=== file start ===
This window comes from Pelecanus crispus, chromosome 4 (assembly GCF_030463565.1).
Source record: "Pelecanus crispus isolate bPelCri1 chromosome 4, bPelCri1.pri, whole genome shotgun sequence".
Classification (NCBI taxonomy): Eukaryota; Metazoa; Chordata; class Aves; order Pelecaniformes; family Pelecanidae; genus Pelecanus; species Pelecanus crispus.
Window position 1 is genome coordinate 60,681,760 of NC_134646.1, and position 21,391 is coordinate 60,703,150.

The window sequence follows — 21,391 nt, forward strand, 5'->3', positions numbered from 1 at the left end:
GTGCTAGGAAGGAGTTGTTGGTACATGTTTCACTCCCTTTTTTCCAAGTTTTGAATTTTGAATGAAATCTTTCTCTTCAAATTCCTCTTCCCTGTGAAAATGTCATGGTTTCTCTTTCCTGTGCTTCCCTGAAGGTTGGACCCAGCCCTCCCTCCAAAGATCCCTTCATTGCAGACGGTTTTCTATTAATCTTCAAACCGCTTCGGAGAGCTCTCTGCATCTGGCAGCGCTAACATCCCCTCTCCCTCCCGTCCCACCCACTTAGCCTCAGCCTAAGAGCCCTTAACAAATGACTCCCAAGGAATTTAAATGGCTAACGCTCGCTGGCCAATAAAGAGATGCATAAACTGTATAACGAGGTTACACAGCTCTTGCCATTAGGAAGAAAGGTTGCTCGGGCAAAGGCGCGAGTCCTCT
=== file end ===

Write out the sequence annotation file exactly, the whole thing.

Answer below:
This window comes from Pelecanus crispus, chromosome 4 (assembly GCF_030463565.1).
Source record: "Pelecanus crispus isolate bPelCri1 chromosome 4, bPelCri1.pri, whole genome shotgun sequence".
Classification (NCBI taxonomy): Eukaryota; Metazoa; Chordata; class Aves; order Pelecaniformes; family Pelecanidae; genus Pelecanus; species Pelecanus crispus.
Window position 1 is genome coordinate 60,681,760 of NC_134646.1, and position 21,391 is coordinate 60,703,150.

The window sequence follows — 21,391 nt, forward strand, 5'->3', positions numbered from 1 at the left end:
GTGCTAGGAAGGAGTTGTTGGTACATGTTTCACTCCCTTTTTTCCAAGTTTTGAATTTTGAATGAAATCTTTCTCTTCAAATTCCTCTTCCCTGTGAAAATGTCATGGTTTCTCTTTCCTGTGCTTCCCTGAAGGTTGGACCCAGCCCTCCCTCCAAAGATCCCTTCATTGCAGACGGTTTTCTATTAATCTTCAAACCGCTTCGGAGAGCTCTCTGCATCTGGCAGCGCTAACATCCCCTCTCCCTCCCGTCCCACCCACTTAGCCTCAGCCTAAGAGCCCTTAACAAATGACTCCCAAGGAATTTAAATGGCTAACGCTCGCTGGCCAATAAAGAGATGCATAAACTGTATAACGAGGTTACACAGCTCTTGCCATTAGGAAGAAAGGTTGCTCGGGCAAAGGCGCGAGTCCTCT